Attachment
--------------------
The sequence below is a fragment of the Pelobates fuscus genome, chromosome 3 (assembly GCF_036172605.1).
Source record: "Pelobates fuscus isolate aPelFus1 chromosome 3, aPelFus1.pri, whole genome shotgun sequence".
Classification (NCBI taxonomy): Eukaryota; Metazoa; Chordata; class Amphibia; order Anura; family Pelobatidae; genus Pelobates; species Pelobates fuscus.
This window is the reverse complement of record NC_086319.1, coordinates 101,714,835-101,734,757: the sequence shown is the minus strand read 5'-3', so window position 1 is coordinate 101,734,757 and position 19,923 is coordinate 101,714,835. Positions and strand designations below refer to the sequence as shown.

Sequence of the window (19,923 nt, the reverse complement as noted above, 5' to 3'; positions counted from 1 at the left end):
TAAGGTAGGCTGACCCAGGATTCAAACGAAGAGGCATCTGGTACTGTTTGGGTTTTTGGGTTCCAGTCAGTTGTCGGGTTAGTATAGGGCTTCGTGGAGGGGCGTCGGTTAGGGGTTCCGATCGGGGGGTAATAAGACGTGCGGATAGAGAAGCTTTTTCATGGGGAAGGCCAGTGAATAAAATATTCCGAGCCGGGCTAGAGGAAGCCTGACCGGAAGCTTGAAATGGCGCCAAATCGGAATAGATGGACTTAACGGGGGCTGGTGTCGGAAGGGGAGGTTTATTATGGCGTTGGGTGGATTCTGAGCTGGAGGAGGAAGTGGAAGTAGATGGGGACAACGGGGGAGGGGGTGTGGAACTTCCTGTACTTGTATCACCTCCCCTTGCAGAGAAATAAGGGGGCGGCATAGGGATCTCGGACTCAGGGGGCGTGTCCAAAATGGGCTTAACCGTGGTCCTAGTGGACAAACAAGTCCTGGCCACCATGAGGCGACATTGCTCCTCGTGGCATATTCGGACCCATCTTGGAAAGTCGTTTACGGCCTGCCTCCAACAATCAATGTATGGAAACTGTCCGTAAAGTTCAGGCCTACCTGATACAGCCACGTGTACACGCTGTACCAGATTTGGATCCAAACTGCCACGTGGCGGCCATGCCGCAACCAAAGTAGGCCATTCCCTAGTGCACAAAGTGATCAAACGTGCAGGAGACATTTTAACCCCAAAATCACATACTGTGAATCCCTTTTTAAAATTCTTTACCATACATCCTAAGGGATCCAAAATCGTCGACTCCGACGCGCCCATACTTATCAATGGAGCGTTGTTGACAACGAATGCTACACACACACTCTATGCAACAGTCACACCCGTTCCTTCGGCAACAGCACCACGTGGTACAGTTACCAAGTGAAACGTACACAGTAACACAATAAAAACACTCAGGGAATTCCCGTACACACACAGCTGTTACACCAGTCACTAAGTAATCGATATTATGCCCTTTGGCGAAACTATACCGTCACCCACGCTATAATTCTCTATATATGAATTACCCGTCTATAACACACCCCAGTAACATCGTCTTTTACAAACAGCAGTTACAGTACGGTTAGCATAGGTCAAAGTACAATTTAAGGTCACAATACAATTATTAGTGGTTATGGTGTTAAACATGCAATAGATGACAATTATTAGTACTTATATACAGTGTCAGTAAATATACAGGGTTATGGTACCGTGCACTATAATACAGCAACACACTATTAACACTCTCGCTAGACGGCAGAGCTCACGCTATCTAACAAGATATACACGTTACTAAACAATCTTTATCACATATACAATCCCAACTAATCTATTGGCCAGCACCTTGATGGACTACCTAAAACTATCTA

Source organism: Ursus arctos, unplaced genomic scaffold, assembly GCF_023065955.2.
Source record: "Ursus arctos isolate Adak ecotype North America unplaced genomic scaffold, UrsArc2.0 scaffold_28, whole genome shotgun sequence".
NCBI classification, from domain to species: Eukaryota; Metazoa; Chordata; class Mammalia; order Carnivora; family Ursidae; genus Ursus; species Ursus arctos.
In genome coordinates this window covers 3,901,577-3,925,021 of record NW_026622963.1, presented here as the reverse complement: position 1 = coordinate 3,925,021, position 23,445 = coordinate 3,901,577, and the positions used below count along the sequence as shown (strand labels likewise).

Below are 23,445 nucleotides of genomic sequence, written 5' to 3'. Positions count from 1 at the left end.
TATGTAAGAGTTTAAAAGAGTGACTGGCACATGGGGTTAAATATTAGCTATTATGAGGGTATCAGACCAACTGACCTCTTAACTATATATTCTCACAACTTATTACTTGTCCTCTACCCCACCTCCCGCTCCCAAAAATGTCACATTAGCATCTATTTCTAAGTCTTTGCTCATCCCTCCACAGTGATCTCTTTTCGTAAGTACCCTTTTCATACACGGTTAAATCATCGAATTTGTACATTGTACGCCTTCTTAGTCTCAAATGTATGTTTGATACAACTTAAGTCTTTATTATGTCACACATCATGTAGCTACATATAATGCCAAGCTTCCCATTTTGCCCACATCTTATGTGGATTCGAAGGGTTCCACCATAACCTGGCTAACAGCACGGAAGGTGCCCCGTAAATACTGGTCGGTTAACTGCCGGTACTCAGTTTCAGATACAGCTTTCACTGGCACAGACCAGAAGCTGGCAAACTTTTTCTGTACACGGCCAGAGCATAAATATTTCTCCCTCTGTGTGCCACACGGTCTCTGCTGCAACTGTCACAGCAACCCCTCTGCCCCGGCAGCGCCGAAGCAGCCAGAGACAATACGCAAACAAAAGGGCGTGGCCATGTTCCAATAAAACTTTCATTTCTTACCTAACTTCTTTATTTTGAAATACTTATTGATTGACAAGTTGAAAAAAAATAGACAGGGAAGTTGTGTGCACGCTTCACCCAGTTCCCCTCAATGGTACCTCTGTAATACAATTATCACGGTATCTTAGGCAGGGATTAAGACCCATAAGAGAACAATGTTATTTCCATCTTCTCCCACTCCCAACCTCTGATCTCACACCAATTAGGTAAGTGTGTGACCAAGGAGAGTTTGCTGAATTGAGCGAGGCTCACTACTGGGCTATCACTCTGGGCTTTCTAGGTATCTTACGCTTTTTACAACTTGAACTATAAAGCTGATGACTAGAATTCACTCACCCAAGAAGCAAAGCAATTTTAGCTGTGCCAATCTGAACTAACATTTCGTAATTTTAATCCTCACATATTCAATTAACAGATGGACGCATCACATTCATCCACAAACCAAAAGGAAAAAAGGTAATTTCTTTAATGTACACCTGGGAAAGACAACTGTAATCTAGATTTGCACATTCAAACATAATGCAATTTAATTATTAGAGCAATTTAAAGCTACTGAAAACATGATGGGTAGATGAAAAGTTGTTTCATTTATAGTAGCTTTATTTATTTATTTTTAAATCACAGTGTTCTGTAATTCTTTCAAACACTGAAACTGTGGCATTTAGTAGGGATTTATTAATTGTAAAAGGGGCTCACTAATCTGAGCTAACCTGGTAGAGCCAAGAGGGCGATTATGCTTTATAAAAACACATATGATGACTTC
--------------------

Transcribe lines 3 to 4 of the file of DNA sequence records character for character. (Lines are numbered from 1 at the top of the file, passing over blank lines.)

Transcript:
Classification (NCBI taxonomy): Eukaryota; Metazoa; Chordata; class Amphibia; order Anura; family Pelobatidae; genus Pelobates; species Pelobates fuscus.
This window is the reverse complement of record NC_086319.1, coordinates 101,714,835-101,734,757: the sequence shown is the minus strand read 5'-3', so window position 1 is coordinate 101,734,757 and position 19,923 is coordinate 101,714,835. Positions and strand designations below refer to the sequence as shown.